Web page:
To verify the hypothesis that an immunosuppressive regimen based on the combination of ATG-F and sirolimus could promote in vivo the expansion of natural Tregs, we measured their frequencies and absolute counts in the peripheral blood of patients at day 30, when all patients were receiving sirolimus, and at day 180, after immunosuppression was discontinued. At day 30, natural Tregs, identified as CD4+CD25+Foxp3+CD127 cells, represented on average 9.9% (range: 0.2–37.2) of circulating CD4+ T cells, a percentage significantly higher than that observed in healthy subjects (P=0.0026). Conversely, at day 180 only 3.2% (range 0–14.5) of circulating CD4+ lymphocytes displayed a Treg phenotype (Figure 5a). Absolute counts of Tregs showed a similar trend (Figure 5b). The increased frequency of Tregs observed at 30 days after HSCT was confirmed by molecular quantification of Foxp3 TSDR in patients and healthy controls (Figure 5c). To demonstrate their functional activity, Tregs were purified from selected patients at 30 days after HSCT and challenged in a suppression assay against autologous activated T cells: patient Tregs proved as efficient as those harvested from healthy subjects in inhibiting T-cell polyclonal proliferation (Figure 5d). Interestingly, patients who experienced grade 0–I aGvHD had higher frequencies of circulating Tregs at day 30 after HSCT, as compared with those experiencing grade II aGvHD or severe aGvHD (grade III–IV; Figure 5e).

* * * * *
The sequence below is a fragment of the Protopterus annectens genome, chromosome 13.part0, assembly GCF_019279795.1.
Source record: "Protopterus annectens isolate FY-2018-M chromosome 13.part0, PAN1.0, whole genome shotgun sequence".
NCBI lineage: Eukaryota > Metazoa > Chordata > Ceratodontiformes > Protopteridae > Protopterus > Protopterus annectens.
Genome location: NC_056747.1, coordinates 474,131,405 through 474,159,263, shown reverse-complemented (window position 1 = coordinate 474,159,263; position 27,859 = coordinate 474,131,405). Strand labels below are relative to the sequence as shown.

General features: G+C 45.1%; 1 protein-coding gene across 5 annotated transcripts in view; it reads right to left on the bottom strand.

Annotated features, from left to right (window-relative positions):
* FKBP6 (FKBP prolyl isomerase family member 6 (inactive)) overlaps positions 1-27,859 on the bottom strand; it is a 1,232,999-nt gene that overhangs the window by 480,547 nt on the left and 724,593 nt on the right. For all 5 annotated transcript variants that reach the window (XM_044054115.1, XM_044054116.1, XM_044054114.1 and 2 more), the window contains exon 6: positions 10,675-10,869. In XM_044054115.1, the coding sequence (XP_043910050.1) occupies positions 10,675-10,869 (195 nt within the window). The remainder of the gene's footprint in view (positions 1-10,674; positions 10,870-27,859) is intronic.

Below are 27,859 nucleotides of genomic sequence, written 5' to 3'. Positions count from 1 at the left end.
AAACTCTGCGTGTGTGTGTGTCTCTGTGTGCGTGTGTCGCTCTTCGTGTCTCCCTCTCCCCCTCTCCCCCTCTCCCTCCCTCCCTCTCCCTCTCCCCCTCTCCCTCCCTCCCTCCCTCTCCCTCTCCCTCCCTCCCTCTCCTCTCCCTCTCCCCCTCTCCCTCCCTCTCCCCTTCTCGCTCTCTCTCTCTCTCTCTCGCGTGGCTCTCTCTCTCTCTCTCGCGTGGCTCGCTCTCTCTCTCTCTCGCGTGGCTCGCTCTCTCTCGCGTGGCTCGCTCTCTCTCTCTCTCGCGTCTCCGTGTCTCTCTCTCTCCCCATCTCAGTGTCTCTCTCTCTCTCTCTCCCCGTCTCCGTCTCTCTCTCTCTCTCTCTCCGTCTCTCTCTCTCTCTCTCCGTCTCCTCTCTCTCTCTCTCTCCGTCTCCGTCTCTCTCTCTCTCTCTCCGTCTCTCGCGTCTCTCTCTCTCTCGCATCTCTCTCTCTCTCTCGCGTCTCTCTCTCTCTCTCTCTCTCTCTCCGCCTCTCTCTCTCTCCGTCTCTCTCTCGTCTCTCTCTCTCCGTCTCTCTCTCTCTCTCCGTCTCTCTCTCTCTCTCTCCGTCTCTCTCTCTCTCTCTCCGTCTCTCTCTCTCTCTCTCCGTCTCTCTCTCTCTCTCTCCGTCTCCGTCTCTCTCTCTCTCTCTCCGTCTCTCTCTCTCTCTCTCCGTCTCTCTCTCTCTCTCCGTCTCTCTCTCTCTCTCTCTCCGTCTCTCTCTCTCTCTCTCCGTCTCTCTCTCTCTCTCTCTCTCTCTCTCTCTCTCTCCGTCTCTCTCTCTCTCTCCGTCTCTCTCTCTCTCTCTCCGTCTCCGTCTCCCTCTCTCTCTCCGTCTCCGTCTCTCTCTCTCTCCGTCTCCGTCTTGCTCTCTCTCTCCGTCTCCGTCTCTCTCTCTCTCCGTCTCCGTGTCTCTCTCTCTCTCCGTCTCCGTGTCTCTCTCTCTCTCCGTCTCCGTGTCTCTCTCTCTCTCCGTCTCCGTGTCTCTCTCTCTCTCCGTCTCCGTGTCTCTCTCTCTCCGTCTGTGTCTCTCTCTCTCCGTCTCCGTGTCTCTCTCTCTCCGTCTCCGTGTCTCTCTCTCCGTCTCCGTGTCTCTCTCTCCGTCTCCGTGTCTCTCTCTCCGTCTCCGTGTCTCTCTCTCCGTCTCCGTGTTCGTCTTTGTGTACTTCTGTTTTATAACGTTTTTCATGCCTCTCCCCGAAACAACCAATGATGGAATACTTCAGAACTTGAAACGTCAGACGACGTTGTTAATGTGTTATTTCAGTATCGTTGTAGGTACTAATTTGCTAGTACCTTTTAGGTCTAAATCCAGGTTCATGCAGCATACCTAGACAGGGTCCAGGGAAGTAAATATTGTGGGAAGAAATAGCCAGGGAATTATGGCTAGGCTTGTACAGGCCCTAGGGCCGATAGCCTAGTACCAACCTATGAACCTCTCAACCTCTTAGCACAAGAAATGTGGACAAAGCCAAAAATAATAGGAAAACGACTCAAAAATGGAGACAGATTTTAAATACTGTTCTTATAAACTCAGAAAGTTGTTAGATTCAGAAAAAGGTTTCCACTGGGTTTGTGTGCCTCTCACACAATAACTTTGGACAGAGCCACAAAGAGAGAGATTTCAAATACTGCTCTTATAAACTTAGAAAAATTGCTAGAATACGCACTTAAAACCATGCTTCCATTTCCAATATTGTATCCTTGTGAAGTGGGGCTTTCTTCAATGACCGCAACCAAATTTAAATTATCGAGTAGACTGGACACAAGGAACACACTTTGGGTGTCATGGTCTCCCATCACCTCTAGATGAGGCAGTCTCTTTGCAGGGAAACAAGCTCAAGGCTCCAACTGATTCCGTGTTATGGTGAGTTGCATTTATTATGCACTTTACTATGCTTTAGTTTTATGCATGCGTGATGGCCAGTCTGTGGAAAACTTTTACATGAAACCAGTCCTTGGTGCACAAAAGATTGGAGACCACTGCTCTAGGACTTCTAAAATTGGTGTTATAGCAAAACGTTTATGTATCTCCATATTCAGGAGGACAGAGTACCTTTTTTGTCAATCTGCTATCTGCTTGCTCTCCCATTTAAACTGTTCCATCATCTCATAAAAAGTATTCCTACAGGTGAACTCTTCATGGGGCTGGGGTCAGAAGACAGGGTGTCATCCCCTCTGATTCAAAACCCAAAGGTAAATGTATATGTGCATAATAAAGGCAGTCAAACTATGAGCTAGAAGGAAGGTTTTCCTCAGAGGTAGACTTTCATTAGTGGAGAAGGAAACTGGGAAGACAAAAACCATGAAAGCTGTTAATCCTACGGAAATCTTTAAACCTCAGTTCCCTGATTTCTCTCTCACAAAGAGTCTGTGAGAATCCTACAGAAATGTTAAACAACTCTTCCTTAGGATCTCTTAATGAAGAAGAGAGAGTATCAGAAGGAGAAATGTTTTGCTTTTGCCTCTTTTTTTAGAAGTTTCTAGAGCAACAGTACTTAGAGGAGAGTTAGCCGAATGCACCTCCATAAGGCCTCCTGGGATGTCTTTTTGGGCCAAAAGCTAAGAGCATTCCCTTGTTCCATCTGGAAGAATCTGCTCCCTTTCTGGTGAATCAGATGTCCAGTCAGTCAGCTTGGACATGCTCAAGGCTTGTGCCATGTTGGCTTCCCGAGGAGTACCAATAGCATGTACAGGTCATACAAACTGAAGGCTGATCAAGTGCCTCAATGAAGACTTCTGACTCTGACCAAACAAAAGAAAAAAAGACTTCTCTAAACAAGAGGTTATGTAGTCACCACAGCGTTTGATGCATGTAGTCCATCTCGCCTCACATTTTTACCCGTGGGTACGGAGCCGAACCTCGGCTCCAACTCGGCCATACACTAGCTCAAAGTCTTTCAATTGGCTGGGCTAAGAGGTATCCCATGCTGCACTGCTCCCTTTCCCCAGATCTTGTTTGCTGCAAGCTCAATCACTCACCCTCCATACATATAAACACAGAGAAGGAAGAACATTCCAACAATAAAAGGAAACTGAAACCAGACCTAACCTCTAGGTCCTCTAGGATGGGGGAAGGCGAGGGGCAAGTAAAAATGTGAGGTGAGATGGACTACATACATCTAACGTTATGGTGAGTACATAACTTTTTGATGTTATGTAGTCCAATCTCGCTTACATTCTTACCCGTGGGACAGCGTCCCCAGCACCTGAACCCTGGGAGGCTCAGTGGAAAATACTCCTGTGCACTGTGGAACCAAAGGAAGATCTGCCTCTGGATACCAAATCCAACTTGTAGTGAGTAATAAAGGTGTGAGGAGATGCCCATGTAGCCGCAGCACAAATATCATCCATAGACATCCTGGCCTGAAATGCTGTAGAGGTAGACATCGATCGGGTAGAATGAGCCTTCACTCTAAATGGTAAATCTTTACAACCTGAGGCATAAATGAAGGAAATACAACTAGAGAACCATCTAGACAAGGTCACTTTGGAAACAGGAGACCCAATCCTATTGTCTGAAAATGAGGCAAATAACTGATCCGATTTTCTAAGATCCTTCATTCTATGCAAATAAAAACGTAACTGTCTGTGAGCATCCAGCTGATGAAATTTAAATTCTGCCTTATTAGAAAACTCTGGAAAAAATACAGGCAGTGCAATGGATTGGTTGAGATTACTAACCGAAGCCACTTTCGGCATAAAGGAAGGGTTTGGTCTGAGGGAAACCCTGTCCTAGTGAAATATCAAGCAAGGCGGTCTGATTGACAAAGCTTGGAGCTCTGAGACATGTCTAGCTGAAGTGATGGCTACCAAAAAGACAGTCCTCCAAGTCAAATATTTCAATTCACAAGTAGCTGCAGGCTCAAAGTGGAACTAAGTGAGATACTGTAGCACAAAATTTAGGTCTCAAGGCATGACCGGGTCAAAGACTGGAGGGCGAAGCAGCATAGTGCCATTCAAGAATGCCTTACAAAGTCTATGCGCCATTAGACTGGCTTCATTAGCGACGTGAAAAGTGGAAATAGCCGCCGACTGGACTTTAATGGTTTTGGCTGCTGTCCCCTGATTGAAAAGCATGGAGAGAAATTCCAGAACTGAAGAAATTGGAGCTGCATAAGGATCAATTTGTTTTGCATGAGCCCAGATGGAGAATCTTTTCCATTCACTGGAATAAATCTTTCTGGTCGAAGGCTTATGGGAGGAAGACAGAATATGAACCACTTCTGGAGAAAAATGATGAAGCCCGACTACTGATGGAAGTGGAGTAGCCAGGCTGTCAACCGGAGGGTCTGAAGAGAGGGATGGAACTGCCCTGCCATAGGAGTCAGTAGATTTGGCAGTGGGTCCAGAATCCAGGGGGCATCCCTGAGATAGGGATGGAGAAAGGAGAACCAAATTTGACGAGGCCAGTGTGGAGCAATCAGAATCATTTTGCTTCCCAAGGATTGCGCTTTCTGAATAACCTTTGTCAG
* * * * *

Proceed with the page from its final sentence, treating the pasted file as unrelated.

Figure 5
figure5

Treg dynamics. (a) The frequency of CD25+CD127FoxP3+ Tregs among CD4+ T cells was measured at 30 and 180 days after haploidentical HSCT, and compared with its counterpart in healthy subjects (median age 44 years, range 27–63 years). (b) Absolute counts of Tregs at 30 and 180 days after haploidentical HSCT, calculated based on their frequency and to the absolute count of circulating CD4+ T cells. (c) At 30 days after HSCT, the methylation status of the promoter region of FoxP3 was analyzed on PBMCs from 16 patients and from 15 healthy subjects (median age 40 years, range 31–58 years), and normalized according to their CD3 content. Results are expressed as bars, and whiskers depict the median, the 25–75 percentiles and the range of values. (d) CD4+CD25bright T cells harvested from patients 30 days after haploidentical HSCTs were FACS-purified and used in a suppression assay against autologous CFSE-labeled and polyclonally stimulated T cells: suppression is evident as a decrease in the fraction of CFSE-diluting CD8 cells when adding Tregs. For comparison, results from suppression assays with cells from healthy subjects are also shown. (e) Frequency of Tregs, identified as CD4+CD25+CD127FoxP3+ T cells, at 30 days after HSCT in patients who experienced no or grade I aGvHD, grade II aGvHD or grade III–IV aGvHD. In all experiments, statistical significance was calculated using a Mann–Whitney test, and is expressed as follows: *P<0.05, **P<0.01 and ***P<0.005.